For the past six years, The Issue at Hand and More Issues at Hand. ’s spirit was more “critical” in the popular sense of the word: Much of what he did was holding up various writers as examples of failed literary craft, sometimes at a very basic level. ’s essays, even when they point out faults, are celebratory in spirit.has been blogging at the Tor Website about books she’s read. While many are now collected into this book, these blog posts aren’t “reviews,” because they aren’t about new books, or about her first readings of books; rather, they’re about second or Nth readings of older books. They’re not “criticism” in the formal or scholarly sense. They could best be described as the reactions of a fan to the things she’s a fan of—but an exceptionally perceptive fan, and one who expresses those reactions with clarity and wit. I can’t think of any fannish commentary to equal this since (as “ ”) wrote the fanzine pieces that became
This shows up very clearly, for example, in the two long series of essays embedded in this collection: One on all of’s Barrayaran novels (except for the most recent two, written after a long hiatus) and one on all of ’s Dragaeran novels. I’m not a wholehearted fan of Dragaera—only the Paarfi of Roundwood books strike me as really enjoyable—but I’ve read all the Barrayaran corpus, and I found something thought-provoking in every one of ’s essays on it. And writing about an entire series in this way is clearly the expression of fannish enthusiasm.
Ha’Penny (a dystopian alternate historical police procedural). But her choice of authors to reread includes several who have won repeated Prometheus Awards: , , and . acknowledges the libertarian ideas in their writing, without treating them as a barrier to appreciation; writing about ’s Fall Revolution books, for example, she say’s that “They’re a fully imagined future where the capitalist criticism of communism is entirely true, and so is the communist criticism of capitalism. They’re kind of libertarian (several of them won the Prometheus Award) and they’re grown up about politics in a way that most SF doesn’t even try.”clearly isn’t a libertarian, despite her 2008 Prometheus Award for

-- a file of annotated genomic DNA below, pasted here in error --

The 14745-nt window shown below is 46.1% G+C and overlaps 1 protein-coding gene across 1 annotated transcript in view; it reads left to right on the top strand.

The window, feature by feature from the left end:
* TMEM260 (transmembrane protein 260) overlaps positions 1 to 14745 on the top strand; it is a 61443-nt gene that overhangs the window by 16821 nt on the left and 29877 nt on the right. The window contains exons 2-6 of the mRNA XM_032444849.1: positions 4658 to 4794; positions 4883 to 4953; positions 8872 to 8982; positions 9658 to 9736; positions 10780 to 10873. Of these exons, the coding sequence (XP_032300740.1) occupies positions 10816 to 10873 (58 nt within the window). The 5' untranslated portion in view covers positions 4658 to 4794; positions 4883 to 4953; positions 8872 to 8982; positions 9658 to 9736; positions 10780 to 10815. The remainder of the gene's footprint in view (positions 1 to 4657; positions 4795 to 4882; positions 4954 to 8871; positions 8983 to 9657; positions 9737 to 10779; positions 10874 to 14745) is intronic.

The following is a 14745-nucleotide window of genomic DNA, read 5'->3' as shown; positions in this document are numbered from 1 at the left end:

And then she goes on to point out that The Sky Road is structurally similar to fantasy; in fact, she identifies all the elements that it shares with “The Ballad of Thomas Rhymer” or “La Belle Dame Sans Merci.” Or, in other essays, she points to the grim dystopian settings of ’s juveniles, or to the tragedy buried within ’s A Deepness in the Sky, which can only be recognized by someone who’s read A Fire upon the Deep as well.’s
One of the very best pieces in this book, number 95, “SF reading protocols,” discusses the peculiar mental skills that are needed to make sense of actual science fiction or fantasy. (In particular, she points out that readers of literary fiction expect the dragons in fantasy, the zombies in horror, or the space travel in science fiction to be a metaphor for the novel’s real subject, rather that seeing that the envisioned reality of those things IS the novel’s real subject.) Reading’s book was very much like having a long conversation with a newly met fellow fan—a highly intelligent and civilized one, but one whose enthusiasm for SF as such is never in doubt for a moment.
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